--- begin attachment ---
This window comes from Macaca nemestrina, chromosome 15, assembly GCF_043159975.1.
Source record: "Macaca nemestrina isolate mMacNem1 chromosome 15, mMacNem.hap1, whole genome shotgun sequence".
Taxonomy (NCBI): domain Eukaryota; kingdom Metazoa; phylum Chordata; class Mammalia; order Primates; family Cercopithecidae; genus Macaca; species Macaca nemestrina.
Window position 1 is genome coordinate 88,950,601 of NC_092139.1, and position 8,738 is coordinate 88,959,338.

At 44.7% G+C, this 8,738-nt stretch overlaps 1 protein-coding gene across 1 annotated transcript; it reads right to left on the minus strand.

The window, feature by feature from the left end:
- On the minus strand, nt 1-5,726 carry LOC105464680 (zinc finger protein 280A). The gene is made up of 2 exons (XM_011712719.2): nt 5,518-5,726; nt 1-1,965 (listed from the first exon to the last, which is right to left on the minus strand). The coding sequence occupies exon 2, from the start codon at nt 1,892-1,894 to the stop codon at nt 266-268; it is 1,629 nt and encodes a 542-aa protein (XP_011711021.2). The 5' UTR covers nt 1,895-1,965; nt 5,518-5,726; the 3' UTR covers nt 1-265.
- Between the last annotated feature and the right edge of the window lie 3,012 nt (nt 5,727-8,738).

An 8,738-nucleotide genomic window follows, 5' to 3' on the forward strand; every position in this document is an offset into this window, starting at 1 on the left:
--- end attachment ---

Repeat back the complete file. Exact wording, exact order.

This window comes from Macaca nemestrina, chromosome 15, assembly GCF_043159975.1.
Source record: "Macaca nemestrina isolate mMacNem1 chromosome 15, mMacNem.hap1, whole genome shotgun sequence".
Taxonomy (NCBI): domain Eukaryota; kingdom Metazoa; phylum Chordata; class Mammalia; order Primates; family Cercopithecidae; genus Macaca; species Macaca nemestrina.
Window position 1 is genome coordinate 88,950,601 of NC_092139.1, and position 8,738 is coordinate 88,959,338.

At 44.7% G+C, this 8,738-nt stretch overlaps 1 protein-coding gene across 1 annotated transcript; it reads right to left on the minus strand.

The window, feature by feature from the left end:
- On the minus strand, nt 1-5,726 carry LOC105464680 (zinc finger protein 280A). The gene is made up of 2 exons (XM_011712719.2): nt 5,518-5,726; nt 1-1,965 (listed from the first exon to the last, which is right to left on the minus strand). The coding sequence occupies exon 2, from the start codon at nt 1,892-1,894 to the stop codon at nt 266-268; it is 1,629 nt and encodes a 542-aa protein (XP_011711021.2). The 5' UTR covers nt 1,895-1,965; nt 5,518-5,726; the 3' UTR covers nt 1-265.
- Between the last annotated feature and the right edge of the window lie 3,012 nt (nt 5,727-8,738).

An 8,738-nucleotide genomic window follows, 5' to 3' on the forward strand; every position in this document is an offset into this window, starting at 1 on the left: